Most celebrated it on April 10. Many waited until April 18. For some, it’s still going on.
No matter the date, families, friends, co-workers and customers expressed their gratitude to the nation’s 117,000 power line workers as part of National Lineman Appreciation Day.
“Electric linemen do not often receive the recognition they deserve,” said H. Wayne Wilkins, CEO of EnergyUnited in Statesville, North Carolina, one of dozens of co-ops that feted line crews on their special day.
“They work all hours of the day, often in hazardous conditions far from their families, going above and beyond to restore power to their communities. Our linemen, as well as linemen from across the nation, truly deserve this special day of recognition.”
On National Lineman Appreciation Day, well-wishers from across the country thanked electric utility workers who regularly restore power in hazardous conditions. (Photo By: North Arkansas Electric Co-op)
In December 2014, the NRECA Board adopted a resolution recognizing the second Monday of each April as National Lineman Appreciation Day.
Many co-ops followed suit on April 10 this year, emphasizing the hashtag #ThankALineman, which became a trending item on social media. Paulding-Putnam Electric Co-op was among those urging members to honor linemen with a social media post.
“Our lineworkers are the heart of Paulding-Putnam Electric Co-Op,” said George Carter, president and CEO of the Paulding, Ohio-based co-op. “They work in challenging conditions to power our members and communities. We are proud to honor lineworkers who keep the lights on for so many people in our service territory.”
Southside Electric Cooperative, Crewe, Virginia, reported receiving more than 100 comments on social media, including a thank-you from a family member. “I pray for each of you when our weather is bad. My son is one of your family, and I am a proud mother to say he is one of you. Thank you seems small for the work you do. Blessings to each of you,” the member wrote.
Lineworkers should be appreciated for more than just their skill in keeping the power flowing, added Steve Stroshane, general manager of Polk Burnett Electric Co-op, Centura, Wisconsin.
A lineman from Southern Rivers Energy Coop, Barnesville, Georgia, helps clear trees from SMECO lines following a storm near Hollywood, Maryland. (Photo By: Southern Maryland Electric Cooperative)
“Last year, linemen and co-op employees provided 675 hours of community service, helping at a food shelf, raking for seniors, building a Habitat [for Humanity] house and installing lights at a school ball field, just to name a few. You’ll also see co-op linemen after hours, serving as firefighters, coaches and Sunday school teachers,” he noted in his message of appreciation.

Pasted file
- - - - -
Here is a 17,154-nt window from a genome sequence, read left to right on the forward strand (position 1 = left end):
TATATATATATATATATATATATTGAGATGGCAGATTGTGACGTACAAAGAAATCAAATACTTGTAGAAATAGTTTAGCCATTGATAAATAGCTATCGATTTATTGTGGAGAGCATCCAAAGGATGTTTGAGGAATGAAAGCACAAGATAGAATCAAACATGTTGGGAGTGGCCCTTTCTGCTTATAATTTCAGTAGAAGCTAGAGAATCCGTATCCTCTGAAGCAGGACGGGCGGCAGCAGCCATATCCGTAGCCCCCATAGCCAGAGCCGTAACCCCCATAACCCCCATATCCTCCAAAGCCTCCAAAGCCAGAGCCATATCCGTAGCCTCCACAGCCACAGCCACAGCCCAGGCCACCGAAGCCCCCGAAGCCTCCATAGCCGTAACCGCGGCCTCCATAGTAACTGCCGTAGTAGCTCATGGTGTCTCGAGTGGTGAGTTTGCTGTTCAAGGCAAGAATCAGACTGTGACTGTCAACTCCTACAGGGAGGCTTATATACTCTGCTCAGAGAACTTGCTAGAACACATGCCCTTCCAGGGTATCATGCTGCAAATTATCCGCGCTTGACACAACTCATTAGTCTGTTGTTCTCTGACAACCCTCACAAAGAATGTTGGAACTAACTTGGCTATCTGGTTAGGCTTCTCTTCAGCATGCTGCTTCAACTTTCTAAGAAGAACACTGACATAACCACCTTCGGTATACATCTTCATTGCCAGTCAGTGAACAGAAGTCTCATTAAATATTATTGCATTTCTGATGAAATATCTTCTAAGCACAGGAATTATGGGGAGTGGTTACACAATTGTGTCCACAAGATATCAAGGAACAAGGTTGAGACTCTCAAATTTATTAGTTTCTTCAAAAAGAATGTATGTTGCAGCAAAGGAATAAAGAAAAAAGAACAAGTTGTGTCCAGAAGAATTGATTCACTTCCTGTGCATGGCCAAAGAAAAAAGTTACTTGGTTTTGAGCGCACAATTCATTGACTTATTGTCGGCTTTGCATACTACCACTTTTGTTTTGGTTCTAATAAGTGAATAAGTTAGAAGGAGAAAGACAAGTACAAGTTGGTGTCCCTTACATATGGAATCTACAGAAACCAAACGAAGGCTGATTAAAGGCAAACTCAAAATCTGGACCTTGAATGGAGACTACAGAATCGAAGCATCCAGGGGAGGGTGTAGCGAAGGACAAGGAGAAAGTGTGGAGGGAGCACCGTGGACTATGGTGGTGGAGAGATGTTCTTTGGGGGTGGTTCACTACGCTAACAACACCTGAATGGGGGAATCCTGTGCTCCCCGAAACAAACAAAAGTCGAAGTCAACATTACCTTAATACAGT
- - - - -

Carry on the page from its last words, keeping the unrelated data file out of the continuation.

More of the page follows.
CoServ Electric, Corinth, Texas, put together a video tribute to linemen, while Energy United hosted breakfasts for linemen in different parts of its 19-county service territory throughout the week.
Social media is an important part of increasing awareness of National Lineman Appreciation Day. (Graphic By: NRECA)
Some utilities waited until April 18 to tip their hats to those in hardhats. That’s the residue of legislation that cleared the U.S. Senate in 2013, designating the date as the first-ever National Lineman Appreciation Day.
Rep. Kevin Cramer, R-N.D., introduced a similar measure in the House of Representatives this year, but it is still in a subcommittee.
United Power, Brighton, Colorado, set aside April 18 as a day to honor its line crews. “Our linemen, as well as linemen from across the nation, truly deserve this special day of recognition,” said Chief Operations Officer Bryant Robbins.
One of the most expansive celebrations still is occurring in Georgia, where a day has turned into a month.
A lineman from Lamar Electric Cooperative surveys tree damage after a storm blew through Red River County, Texas. (Photo by: Lamar Electric Cooperative)
Gov. Nathan Deal signed a proclamation declaring April to be Lineman Appreciation Month, giving electric membership corporations and other utilities the option to celebrate within their communities at a date and time best suited for them.
The state also is in the process of creating a special license plate to honor linemen, with proceeds going to the Southeastern Firefighters Burn Foundation. The design is expected to be revealed this summer, a few months after Ohio unveiled a lineman license plate.
“Linemen are the first responders of our workforce, and they’re always ready to get the job done, day or night,” said Chip Jakins, president and CEO of Jackson EMC, Jefferson, Georgia, which has employs 132 lineworkers. “Whether they’re restoring power after a major storm or maintaining critical infrastructure for our electric system, linemen are at the heart of everything we do.”
Originally Posted by NRECA